This blog post was written by Samuel Acevedo, Pastor and Executive Director of Boston HERC, the Local Leadership Foundation in Boston, Massachusetts.
I often ask God, “What is the role of the church and faith-based institutions – what is the role of ‘people of good faith’ – as we seek to serve and love the youth of this increasingly skeptical city? How do we make it a playground for our young people? We certainly have a role in convening ‘people of good faith’ and ‘people of good will.’ But is there more? Should there be more?”
In the summer of 2015, the Boston School Committee asked me to serve as the Co-Chair of a body called the Opportunity and Achievement Gaps Task Force. Of the 19 members of the Task Force, I was perhaps the sole person of good faith (as a vocation, anyway) among some of the brightest, most committed people of good will I have ever worked with. Two weeks ago, the Task Force, with great relief, presented to the Boston School Committee the results of our twelve months of toil. We had competed our revisions – really, a thorough re-casting – of a ten-year-old policy aimed at closing the gaps in academic performance afflicting Boston’s primarily black and Latino youth as long as anyone could remember. This achievement gap influences, more than anything, the long-term likelihood these youth will ever achieve a college degree, break into a profession, or earn a decent living.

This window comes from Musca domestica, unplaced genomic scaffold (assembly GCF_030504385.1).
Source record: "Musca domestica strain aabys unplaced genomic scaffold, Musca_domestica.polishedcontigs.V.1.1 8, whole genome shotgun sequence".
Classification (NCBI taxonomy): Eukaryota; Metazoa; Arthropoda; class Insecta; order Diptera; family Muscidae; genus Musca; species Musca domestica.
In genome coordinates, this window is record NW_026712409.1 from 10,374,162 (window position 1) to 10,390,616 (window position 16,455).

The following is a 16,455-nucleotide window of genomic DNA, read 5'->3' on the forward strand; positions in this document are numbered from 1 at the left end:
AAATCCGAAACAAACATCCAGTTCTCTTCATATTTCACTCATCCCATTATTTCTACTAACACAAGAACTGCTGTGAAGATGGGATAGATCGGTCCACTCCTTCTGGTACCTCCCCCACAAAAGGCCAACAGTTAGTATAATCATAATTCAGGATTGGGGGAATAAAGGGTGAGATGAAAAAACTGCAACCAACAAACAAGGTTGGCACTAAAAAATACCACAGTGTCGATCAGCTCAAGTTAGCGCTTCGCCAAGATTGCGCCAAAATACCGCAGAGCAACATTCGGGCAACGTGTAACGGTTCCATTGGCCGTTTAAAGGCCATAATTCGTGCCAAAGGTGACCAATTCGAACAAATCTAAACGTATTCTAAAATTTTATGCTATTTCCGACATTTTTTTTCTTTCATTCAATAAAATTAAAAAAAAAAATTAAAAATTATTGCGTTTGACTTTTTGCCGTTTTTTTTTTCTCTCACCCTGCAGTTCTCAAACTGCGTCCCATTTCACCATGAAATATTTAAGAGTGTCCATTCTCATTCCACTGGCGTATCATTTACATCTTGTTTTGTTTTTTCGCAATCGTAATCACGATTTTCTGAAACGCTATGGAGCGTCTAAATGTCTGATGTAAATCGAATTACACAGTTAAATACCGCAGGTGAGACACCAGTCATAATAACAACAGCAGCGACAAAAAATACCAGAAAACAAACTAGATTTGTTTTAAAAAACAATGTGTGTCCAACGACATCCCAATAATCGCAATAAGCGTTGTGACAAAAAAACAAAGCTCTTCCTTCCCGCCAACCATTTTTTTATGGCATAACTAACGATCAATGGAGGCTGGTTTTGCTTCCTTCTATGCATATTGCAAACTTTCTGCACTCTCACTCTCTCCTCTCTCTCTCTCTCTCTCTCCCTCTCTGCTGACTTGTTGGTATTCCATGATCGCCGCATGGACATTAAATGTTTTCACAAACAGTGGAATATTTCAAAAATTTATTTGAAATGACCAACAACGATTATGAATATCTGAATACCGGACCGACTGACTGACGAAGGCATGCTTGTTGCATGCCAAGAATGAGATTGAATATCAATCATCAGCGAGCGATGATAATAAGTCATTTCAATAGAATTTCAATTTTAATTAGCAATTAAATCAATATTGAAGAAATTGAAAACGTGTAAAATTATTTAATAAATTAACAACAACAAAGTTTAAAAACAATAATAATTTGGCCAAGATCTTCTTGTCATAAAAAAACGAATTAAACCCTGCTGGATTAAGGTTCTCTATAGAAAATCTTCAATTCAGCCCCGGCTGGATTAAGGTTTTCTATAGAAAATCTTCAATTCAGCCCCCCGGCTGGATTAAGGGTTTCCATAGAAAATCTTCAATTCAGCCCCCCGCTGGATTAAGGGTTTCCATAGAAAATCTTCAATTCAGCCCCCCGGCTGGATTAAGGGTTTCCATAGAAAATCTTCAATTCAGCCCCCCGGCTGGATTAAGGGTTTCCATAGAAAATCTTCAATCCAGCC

The goal is that Boston would be the first city in America to close these gaps. It is perhaps the most ambitious challenge the School Committee has taken on in decades. Whether we achieve it, however, may depend on the role that the church (Boston’s “people of good faith”) plays in the days and months ahead.
What should that role be? What is the role of people of good faith in addressing the challenges facing black, Latino, and other children of color? Indeed, what was I, a Pastor and Executive Director of a church-based resource center, doing co-chairing this Task Force to begin with?
Four years earlier, the Boston Foundation (one of our city’s leading philanthropic institutions) launched this conversation by convening fewer than a dozen of Boston’s “Black and Brown” clergy. They gathered us around the idea of finally reversing what they referred to as the “underperformance of black and brown boys.” I had the privilege of being in the room that morning.
But why the clergy? I posed this question to the Foundation. I am not sure that even they realized why this, decidedly-secular, institution felt compelled to begin this conversation with a gathering of the city’s clergy. One reason the Foundation may have been interested in the clergy was the sense that they have an important constituency; these clergy men and women are significant “civic leaders.” But that only begs the question — what makes them “civic leaders”? Is it purely a manifestation of Black and Latino historic tradition? Or is there more than mere tradition at work here? Is it that our community’s churches and religious institutions possess a unique galvanizing and life-transforming power that could be harnessed to reverse the destructive trends that would otherwise claim another generation of our young men and women of color? And if we were to discover that they do possess such a life-transforming spiritual energy, would Boston have the courage to do what is necessary to unleash it?